The Weakness of Commodity Server to Cloud Server Cost Comparisons

By George Reese
March 19, 2009 | Comments: 5

It's well established that cloud computing provides tremendous economic value to applications with variable demand requirements1. On the flip side, conventional wisdom suggests that applications with steady demand requirements pay a premium for being in the cloud. While that's true if you compare three years of usage of a cloud virtual server to a comparably configured commodity server, it ignores the bigger picture cost of running real applications in the cloud.

Let's start with my opening statement about the economic value of the cloud with respect to variable demand systems. You save money in the cloud because you pay only for the virtual instances you actually use whereas in your internal data center or in the data center of a managed services provider you are always paying to support peak demand. Consequently, the shorter the duration of the peak demand and the more extreme your peaks versus standard usage, the more attractive cloud computing becomes. In my article on The Economics of Cloud Computing, I provided a rather extreme example of this value.

The issue I want to deal with here is the issue of what happens in systems that have steady usage. Let's use a simple web application that can run on a single server with a little room to spare on an Amazon $0.10/CPU hour instance. The equivalent Dell based on retail pricing is around $600. For now, we'll ignore that fact that you actually need to also purchase the $1,119 3-year 24x7x365 hardware support to end up with a truly apples-to-apples comparison.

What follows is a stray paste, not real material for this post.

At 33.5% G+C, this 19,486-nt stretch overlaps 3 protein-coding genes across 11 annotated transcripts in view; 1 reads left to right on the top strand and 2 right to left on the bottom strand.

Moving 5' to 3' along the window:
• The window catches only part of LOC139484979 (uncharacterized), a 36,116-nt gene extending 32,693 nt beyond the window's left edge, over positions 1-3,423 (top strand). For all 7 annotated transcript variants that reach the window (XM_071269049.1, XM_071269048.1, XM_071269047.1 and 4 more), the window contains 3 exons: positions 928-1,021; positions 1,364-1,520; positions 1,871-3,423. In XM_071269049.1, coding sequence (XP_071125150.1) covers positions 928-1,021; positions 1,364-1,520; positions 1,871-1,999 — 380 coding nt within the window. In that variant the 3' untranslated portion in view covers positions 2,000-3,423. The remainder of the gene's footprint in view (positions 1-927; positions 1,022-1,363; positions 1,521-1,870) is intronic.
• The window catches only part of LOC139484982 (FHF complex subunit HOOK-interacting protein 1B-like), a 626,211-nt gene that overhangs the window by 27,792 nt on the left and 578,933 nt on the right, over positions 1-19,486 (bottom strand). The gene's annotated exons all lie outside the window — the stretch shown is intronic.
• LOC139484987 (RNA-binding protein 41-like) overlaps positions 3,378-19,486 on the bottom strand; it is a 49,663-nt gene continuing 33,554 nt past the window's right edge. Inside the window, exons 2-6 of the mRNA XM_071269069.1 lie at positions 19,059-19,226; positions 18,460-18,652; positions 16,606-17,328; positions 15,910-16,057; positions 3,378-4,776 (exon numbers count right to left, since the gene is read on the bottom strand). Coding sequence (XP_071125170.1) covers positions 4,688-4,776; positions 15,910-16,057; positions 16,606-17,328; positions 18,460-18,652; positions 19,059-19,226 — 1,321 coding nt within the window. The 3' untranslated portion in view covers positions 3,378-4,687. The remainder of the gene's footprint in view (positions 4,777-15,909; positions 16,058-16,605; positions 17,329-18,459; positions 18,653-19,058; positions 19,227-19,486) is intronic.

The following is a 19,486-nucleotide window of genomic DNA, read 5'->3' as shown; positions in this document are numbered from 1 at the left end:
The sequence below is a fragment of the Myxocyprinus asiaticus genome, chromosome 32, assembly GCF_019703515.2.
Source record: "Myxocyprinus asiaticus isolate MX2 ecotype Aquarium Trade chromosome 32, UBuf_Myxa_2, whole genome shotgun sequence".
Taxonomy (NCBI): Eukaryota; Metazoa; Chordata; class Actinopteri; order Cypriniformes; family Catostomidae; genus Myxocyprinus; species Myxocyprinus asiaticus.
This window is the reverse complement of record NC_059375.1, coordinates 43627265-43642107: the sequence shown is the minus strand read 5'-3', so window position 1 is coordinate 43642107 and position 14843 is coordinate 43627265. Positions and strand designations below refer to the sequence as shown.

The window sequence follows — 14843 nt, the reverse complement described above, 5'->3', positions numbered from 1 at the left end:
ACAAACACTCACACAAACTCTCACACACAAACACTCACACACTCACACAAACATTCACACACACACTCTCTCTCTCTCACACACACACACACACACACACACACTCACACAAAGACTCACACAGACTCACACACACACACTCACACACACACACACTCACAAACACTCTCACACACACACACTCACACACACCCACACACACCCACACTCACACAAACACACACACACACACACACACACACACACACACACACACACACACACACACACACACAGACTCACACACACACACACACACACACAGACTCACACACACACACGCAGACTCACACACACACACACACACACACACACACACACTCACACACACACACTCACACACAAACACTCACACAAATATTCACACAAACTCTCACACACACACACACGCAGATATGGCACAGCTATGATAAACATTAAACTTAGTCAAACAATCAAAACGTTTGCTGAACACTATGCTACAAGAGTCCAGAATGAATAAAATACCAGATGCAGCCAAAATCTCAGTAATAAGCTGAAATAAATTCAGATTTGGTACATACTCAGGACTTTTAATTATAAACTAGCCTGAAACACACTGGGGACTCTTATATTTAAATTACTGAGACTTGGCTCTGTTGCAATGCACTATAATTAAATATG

The total hardware cost is $600 in 2009 dollars for the purchase option. The Amazon cost, on the other hand is $1,131.762. Winner Dell?

Not so fast. We have a number of problems with this seemingly straightforward calculation:

  • You need to add in 24x7x365 Dell hardware support to get some level of reasonably comparable offering. This support answers the question: what will you do if the hardware fails? Dell will take care of you when you buy this support option. Amazon takes care of you with the base price (you just start your application up on a new server).
  • If you buy your own Dell server, you need to buy server hosting space, power, firewalls, routers, and other things as well. They can all add up to the difference in the two cost models.
  • I doubt you would feel comfortable investing capital in "just enough" capacity to support your application. Even if you predict steady usage, you probably want enough excess capacity so that the system can handle unexpected peaks in demand. As a result, you would never buy the Dell server in question. But there is no issue running the system on the low-end Amazon environment. Need excess capacity? Move the application temporarily to a larger virtual server or plug in an additional app server and load balancer.

The one commodity server vs. one Amazon instance tends to be the area in which conventional wisdom hammers cloud computing economics. As I have described above, there's more to the calculation than simply one Dell server versus one Amazon EC2 instance. Very few infrastructures, however, consist of one steady-state application running on a single server. Most organizations split their application functions (for example, application server vs. database server) across multiple servers with some servers supporting a given function for multiple applications. Consequently, assigning the cost of a firewall or a router to one application is nonsensical. On the other hand, with this complexity come labor and other operational concerns.

A key feature of cloud computing often overlooked in economic discussions is the ability to automate the labor and operational concerns of a traditional IT infrastructure.